Presentation on theme: "Adherence Works In 1998, knew missed doses led to resistant virus. Since 1998, studies have demonstrated that adherence leads to lower viral loads, decreased."— Presentation transcript:
Adherence Works In 1998, knew missed doses led to resistant virus. Since 1998, studies have demonstrated that adherence leads to lower viral loads, decreased AIDS progression, and increased survival. For example, clients followed for 7 months demonstrated virologic failure: –22% with 95% adherence –61% with 80-95% adherence –80% with 80% adherence
Major Changes in Treatment Since 1998 More understanding of long term side effects and toxicity. New guidelines start treatment later. Resistance testing (genotype and phenotype) may inform prescribing Some evidence on: –Structured treatment interruptions –Intermittent treatment –Rotating regimens
Associations of Characteristics and Adherence: Consistent Active psychiatric illness Depression Heavy drinking Adherence at baseline
Associations of Characteristics and Adherence: Inconsistent Race Age Sex Mood Drug use Homelessness Health beliefs Coping skills Rapport with providers Poor communication with provider Pill burden Away from home Side effects Mistrust of system Pre-existing conditions Self efficacy Frequency of stressful life events No recent clinic visit Health literacy Economic barriers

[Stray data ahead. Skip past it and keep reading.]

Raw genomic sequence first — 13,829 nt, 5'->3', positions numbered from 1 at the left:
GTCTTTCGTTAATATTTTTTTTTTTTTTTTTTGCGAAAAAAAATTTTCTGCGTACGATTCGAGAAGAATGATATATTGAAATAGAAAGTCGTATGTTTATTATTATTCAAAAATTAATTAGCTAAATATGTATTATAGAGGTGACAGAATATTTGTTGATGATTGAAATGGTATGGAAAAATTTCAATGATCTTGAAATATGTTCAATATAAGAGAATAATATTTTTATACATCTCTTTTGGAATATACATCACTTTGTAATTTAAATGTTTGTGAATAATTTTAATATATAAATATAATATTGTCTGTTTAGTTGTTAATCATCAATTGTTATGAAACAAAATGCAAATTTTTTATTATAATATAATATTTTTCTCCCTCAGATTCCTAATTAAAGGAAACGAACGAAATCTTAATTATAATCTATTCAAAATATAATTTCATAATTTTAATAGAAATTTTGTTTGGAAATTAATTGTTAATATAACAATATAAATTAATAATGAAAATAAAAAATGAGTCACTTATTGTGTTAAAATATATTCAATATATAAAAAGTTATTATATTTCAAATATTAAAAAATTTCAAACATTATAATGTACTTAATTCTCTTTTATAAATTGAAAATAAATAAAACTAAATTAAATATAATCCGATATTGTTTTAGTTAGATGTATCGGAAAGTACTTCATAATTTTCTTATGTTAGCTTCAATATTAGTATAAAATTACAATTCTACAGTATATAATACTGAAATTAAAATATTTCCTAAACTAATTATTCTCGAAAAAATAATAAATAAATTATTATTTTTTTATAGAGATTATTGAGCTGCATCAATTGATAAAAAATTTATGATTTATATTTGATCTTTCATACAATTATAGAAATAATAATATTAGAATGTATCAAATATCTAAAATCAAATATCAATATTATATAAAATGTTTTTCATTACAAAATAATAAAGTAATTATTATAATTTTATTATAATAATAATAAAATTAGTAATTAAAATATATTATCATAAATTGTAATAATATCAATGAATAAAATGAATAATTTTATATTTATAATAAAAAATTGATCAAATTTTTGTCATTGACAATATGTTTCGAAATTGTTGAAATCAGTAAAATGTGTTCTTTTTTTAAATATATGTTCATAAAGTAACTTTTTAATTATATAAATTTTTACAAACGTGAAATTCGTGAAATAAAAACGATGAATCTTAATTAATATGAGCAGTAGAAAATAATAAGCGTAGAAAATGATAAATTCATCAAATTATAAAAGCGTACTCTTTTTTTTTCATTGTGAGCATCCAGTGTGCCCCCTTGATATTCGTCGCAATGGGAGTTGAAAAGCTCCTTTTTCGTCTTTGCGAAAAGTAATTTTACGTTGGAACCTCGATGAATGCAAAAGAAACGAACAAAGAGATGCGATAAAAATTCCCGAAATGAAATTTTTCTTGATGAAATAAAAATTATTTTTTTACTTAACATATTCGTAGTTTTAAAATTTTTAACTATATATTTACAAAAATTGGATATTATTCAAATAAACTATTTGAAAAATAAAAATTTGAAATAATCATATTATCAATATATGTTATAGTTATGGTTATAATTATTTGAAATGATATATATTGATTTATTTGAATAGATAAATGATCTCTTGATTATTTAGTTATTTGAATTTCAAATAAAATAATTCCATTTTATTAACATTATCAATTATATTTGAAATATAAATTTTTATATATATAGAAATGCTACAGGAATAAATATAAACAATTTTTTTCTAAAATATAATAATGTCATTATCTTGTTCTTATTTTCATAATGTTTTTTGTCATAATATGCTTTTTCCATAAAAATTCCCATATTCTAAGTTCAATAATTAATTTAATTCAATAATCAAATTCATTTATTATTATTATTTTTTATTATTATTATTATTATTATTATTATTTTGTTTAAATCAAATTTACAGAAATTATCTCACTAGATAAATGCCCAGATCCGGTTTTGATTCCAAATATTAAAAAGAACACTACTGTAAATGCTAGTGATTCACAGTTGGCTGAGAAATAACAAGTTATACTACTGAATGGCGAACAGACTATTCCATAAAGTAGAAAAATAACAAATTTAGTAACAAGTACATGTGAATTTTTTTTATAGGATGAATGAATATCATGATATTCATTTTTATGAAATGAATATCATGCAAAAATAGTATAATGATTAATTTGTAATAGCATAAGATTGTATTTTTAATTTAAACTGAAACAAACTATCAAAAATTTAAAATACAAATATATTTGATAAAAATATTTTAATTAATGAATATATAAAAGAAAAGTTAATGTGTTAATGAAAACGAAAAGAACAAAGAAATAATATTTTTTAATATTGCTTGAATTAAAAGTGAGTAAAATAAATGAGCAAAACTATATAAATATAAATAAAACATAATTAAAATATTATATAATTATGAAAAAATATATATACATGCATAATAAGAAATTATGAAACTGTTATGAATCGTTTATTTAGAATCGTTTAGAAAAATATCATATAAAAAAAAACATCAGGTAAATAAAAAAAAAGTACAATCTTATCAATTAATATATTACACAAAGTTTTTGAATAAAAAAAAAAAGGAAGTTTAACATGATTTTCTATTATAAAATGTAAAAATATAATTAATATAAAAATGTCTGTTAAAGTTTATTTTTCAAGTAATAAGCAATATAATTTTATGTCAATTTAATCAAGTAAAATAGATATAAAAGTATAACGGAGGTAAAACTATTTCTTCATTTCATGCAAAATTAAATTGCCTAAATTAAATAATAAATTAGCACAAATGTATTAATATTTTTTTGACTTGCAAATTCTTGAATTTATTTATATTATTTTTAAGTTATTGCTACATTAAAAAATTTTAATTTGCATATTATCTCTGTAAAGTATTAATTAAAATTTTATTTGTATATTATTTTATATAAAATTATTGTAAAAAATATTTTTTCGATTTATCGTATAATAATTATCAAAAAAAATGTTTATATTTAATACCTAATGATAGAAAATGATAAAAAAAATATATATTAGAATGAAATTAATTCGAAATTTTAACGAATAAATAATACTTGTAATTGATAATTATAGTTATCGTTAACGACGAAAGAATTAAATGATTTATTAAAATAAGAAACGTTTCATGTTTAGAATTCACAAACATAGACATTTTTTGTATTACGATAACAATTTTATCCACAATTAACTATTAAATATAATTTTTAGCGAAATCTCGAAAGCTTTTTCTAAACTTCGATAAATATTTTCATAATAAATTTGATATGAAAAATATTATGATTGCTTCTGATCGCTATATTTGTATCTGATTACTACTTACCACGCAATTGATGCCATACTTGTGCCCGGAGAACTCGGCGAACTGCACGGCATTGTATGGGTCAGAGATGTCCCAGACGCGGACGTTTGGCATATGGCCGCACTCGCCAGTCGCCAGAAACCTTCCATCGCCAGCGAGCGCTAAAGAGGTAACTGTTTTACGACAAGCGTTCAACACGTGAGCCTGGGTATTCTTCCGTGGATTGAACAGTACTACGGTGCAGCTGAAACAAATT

Associations of Characteristics and Adherence: Ever Income (MACS) Education Meaningful life Comfortable and well cared for Using time wisely Taking time for important things Joy Fear
Reasons for Differences in Findings Very different populations Different measures of adherence Different things are measured/asked
Reasons for Non-Adherence and Barriers Forgetting Side effects Complexity Knowledge Reminds of HIV status Don’t want others to know Don’t like the way I feel No one to help
Reasons for Adherence and Supports Mechanical devices Commitment Belief in medications Social support Professional support Regular meals Use bedtime, other routine to remind Store in a bag to take everywhere Store where others won’t see
Patterns of Reasons that Vary for Different Groups IDU history (JHU) –IDU history: stress; heroin use –No IDU history: less than 2 meals per day; less belief in efficacy of drug Health Literacy (WI) –12+ years of education and low health literacy: more confused, side effects, depressed, overslept, cleansing body –Below 12 years education: forgot, no pills, busy
Patterns of Reasons that Vary for Different Groups Adherence Level (WI)
Patterns of Reasons that Vary for Different Groups Confidential vs. Anonymous Disclosure (CDC- in Bronx) –Confidentially: forgot, medication inaccessible, perceived toxicity –Anonymously: perceived lack of drug efficacy
Interventions with Demonstrated Effectiveness: Directly Observed Therapy (DOT) Florida retrospective study comparing 50 treatment naïve prison inmates to 50 similar controls. –Found 100% in DOT group with less than 400VL at 24 weeks and at 90 weeks. –80% in controls with less than 400VL at 24 weeks and at 90 weeks. 10 person pilot (Mitty et. al) showed 1.2 log drop in VL with DOT.